Okuma Lathes: A Baby and a Grandfather

At the Horst Engineering Family of Companies, we often tout our combination of tradition and innovation. As a 68 (soon to be 69) year old family business, history and legacy are important to us. You don’t survive for three generations without investing in new technology.

1967_Okuma Lathe

In 1967, our company was 21 years old, and we were in the market for a new engine lathe to increase capacity. In those days, USA built machines dominated the landscape. The big lathe builders were Monarch, South Bend, and LeBlond.  The history of turning on lathes (used for woodworking) goes back thousands of years to Egyptian times. Even modern metalworking lathes go back centuries. So, a 48 year old lathe is a baby, but when you compare it with a brand new lathe built in 2014, it is old technology.

1967_Okuma Lathe_Wiring Diagram

In late December, Sterling Machine took delivery  of an Okuma LT2000 EX multi-axis lathe. This isn’t our first Okuma. Our first Okuma was a Type LS lathe, delivered in 1967. That machine was a controversial choice at the time. It wasn’t common for a USA business to invest in a Japanese machine. Harry Livingston, Horst Engineering’s founder, wasn’t a fan of Japanese technology, but it was an undeniable value when compared with the American brands.

1967_Okuma Lathe_Test Record_Page_2

The debate over Japanese vs. American was significant. At the time, we had four Monarch’s and a quote for a new one. Harry’s son, Stanley, recalls that the Monarch cost $28,500 and the Okuma was $5,600. Stanley convinced Harry to go with the Okuma and it was a decision that paid off. That machine is still running daily in the tool room at Horst Engineering’s 41 Cedar Street plant. It hasn’t been used for production in 35 years, but it was well cared for, holds size, and still serves a purpose when we need to make fixtures and tooling.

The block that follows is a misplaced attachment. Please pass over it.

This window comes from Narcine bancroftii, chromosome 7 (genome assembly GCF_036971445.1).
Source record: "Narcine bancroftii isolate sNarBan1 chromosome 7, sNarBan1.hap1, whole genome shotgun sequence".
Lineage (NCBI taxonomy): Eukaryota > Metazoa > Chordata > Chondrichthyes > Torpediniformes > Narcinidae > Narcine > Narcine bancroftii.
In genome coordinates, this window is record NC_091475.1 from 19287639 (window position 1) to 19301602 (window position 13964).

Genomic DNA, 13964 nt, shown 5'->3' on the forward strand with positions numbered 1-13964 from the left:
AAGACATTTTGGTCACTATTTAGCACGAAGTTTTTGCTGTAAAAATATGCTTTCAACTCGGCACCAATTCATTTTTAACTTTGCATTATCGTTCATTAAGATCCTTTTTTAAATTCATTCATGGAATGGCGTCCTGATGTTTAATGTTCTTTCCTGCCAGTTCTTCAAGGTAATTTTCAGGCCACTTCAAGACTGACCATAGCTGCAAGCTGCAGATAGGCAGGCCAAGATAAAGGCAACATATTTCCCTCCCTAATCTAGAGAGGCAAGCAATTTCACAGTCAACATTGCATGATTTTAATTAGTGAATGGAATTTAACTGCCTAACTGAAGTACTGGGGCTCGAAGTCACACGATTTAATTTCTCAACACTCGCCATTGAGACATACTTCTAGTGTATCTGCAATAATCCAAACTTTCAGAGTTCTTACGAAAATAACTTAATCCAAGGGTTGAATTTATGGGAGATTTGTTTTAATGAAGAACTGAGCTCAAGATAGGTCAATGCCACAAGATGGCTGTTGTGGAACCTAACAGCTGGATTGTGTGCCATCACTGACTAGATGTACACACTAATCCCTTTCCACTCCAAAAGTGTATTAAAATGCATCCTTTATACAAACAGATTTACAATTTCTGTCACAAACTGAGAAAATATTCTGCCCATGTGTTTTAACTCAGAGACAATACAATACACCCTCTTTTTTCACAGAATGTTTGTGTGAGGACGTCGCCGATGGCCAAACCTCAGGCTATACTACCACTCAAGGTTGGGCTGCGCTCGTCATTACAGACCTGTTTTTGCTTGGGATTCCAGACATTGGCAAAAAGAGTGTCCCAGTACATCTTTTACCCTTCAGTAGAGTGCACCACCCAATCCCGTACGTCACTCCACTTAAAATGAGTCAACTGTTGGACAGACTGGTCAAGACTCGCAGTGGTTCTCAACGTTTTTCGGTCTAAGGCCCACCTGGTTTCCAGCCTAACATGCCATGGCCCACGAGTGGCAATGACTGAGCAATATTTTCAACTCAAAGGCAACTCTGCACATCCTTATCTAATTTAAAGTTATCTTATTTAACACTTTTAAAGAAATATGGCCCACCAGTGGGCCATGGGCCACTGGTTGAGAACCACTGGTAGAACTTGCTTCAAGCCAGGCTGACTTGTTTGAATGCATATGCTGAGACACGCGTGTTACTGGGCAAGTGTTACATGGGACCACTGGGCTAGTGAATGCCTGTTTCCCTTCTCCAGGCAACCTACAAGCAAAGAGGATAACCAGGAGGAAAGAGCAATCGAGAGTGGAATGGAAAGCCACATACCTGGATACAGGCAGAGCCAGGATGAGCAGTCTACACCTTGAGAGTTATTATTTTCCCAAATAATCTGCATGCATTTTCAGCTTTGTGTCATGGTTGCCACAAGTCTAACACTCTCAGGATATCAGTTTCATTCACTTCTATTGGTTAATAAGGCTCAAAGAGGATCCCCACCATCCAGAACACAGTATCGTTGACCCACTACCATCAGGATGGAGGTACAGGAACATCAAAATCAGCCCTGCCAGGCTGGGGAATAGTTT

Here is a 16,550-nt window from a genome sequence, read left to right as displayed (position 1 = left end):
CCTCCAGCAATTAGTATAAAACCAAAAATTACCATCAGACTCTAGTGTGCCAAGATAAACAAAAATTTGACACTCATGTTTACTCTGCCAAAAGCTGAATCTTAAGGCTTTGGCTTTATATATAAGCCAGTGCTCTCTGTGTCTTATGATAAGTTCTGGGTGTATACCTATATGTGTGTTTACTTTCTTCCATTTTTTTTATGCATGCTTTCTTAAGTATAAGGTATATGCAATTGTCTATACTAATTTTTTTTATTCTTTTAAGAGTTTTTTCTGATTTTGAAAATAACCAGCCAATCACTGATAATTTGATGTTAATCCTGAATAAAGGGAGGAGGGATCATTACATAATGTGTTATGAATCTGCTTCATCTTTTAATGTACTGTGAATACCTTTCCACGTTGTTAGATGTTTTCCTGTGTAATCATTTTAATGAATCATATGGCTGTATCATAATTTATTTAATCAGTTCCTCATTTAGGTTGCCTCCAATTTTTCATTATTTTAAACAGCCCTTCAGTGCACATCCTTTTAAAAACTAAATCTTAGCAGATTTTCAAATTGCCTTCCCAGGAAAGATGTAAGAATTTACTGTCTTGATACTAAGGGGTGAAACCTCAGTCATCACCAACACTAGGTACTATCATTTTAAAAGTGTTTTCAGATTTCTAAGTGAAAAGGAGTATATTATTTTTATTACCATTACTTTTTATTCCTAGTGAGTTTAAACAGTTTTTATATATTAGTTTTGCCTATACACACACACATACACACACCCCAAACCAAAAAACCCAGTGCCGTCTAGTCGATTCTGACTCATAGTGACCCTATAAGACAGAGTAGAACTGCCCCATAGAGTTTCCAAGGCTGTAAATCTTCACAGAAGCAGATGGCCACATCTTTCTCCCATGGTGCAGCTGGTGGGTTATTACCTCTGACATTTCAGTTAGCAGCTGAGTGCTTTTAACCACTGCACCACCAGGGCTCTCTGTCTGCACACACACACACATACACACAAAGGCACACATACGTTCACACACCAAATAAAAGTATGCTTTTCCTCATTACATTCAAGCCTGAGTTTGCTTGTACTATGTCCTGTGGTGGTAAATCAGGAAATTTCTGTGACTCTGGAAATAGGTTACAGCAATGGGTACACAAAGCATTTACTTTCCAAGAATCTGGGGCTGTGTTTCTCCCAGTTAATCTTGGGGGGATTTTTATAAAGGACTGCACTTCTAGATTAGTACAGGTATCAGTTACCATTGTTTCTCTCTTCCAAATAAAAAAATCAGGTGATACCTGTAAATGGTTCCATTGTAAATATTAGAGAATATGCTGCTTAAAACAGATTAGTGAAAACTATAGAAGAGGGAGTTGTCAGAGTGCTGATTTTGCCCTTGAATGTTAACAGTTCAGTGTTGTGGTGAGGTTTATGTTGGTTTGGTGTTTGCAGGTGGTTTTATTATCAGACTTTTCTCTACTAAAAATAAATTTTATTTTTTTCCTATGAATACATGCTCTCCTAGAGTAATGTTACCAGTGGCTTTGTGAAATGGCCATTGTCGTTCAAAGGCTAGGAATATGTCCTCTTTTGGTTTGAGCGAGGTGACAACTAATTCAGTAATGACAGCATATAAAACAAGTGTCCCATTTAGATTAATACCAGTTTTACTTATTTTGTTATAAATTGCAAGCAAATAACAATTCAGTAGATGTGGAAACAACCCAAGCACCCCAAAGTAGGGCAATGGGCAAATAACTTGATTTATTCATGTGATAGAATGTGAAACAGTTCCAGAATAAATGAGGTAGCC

2014_Okuma LT2000

The LT2000 is the latest generation multi-axis CNC lathe that our company will use in our ongoing efforts to increase productivity. The twin spindle/triple turret machine has a lot of capability, but is a major investment. Turning technology continues to evolve and the best companies stay on the cutting edge. In early 2015, a sister machine will be delivered to Horst Engineering’s 36 Cedar Street plant. The two new lathes are the first major co-investment between Sterling Machine and Horst Engineering as we implement standardization and best practices throughout our organization. Stay tuned for more on these amazing machines.

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